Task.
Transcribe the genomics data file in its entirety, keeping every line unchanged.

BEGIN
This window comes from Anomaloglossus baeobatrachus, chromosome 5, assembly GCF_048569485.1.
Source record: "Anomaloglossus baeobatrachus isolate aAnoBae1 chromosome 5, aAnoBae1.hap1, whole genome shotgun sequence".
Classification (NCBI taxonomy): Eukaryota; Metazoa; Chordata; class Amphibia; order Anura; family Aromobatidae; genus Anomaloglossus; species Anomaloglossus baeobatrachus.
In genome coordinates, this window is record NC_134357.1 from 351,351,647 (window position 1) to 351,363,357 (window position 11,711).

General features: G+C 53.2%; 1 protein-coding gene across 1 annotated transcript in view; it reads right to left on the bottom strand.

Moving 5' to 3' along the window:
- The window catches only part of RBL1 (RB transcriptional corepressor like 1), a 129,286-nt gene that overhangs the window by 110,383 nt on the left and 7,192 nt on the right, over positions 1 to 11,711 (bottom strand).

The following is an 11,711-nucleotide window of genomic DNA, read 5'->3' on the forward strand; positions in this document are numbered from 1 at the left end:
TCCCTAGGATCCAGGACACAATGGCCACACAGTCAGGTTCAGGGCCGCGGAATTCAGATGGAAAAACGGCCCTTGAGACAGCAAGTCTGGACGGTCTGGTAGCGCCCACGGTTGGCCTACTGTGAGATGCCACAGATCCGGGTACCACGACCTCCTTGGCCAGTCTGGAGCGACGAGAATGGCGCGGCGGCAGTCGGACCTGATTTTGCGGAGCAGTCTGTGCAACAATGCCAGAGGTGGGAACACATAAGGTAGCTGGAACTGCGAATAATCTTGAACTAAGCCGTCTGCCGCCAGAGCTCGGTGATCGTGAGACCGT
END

This window comes from Anomaloglossus baeobatrachus, chromosome 5, assembly GCF_048569485.1.
Source record: "Anomaloglossus baeobatrachus isolate aAnoBae1 chromosome 5, aAnoBae1.hap1, whole genome shotgun sequence".
Classification (NCBI taxonomy): Eukaryota; Metazoa; Chordata; class Amphibia; order Anura; family Aromobatidae; genus Anomaloglossus; species Anomaloglossus baeobatrachus.
In genome coordinates, this window is record NC_134357.1 from 351,351,647 (window position 1) to 351,363,357 (window position 11,711).

General features: G+C 53.2%; 1 protein-coding gene across 1 annotated transcript in view; it reads right to left on the bottom strand.

Moving 5' to 3' along the window:
- The window catches only part of RBL1 (RB transcriptional corepressor like 1), a 129,286-nt gene that overhangs the window by 110,383 nt on the left and 7,192 nt on the right, over positions 1 to 11,711 (bottom strand).

The following is an 11,711-nucleotide window of genomic DNA, read 5'->3' on the forward strand; positions in this document are numbered from 1 at the left end:
TCCCTAGGATCCAGGACACAATGGCCACACAGTCAGGTTCAGGGCCGCGGAATTCAGATGGAAAAACGGCCCTTGAGACAGCAAGTCTGGACGGTCTGGTAGCGCCCACGGTTGGCCTACTGTGAGATGCCACAGATCCGGGTACCACGACCTCCTTGGCCAGTCTGGAGCGACGAGAATGGCGCGGCGGCAGTCGGACCTGATTTTGCGGAGCAGTCTGTGCAACAATGCCAGAGGTGGGAACACATAAGGTAGCTGGAACTGCGAATAATCTTGAACTAAGCCGTCTGCCGCCAGAGCTCGGTGATCGTGAGACCGT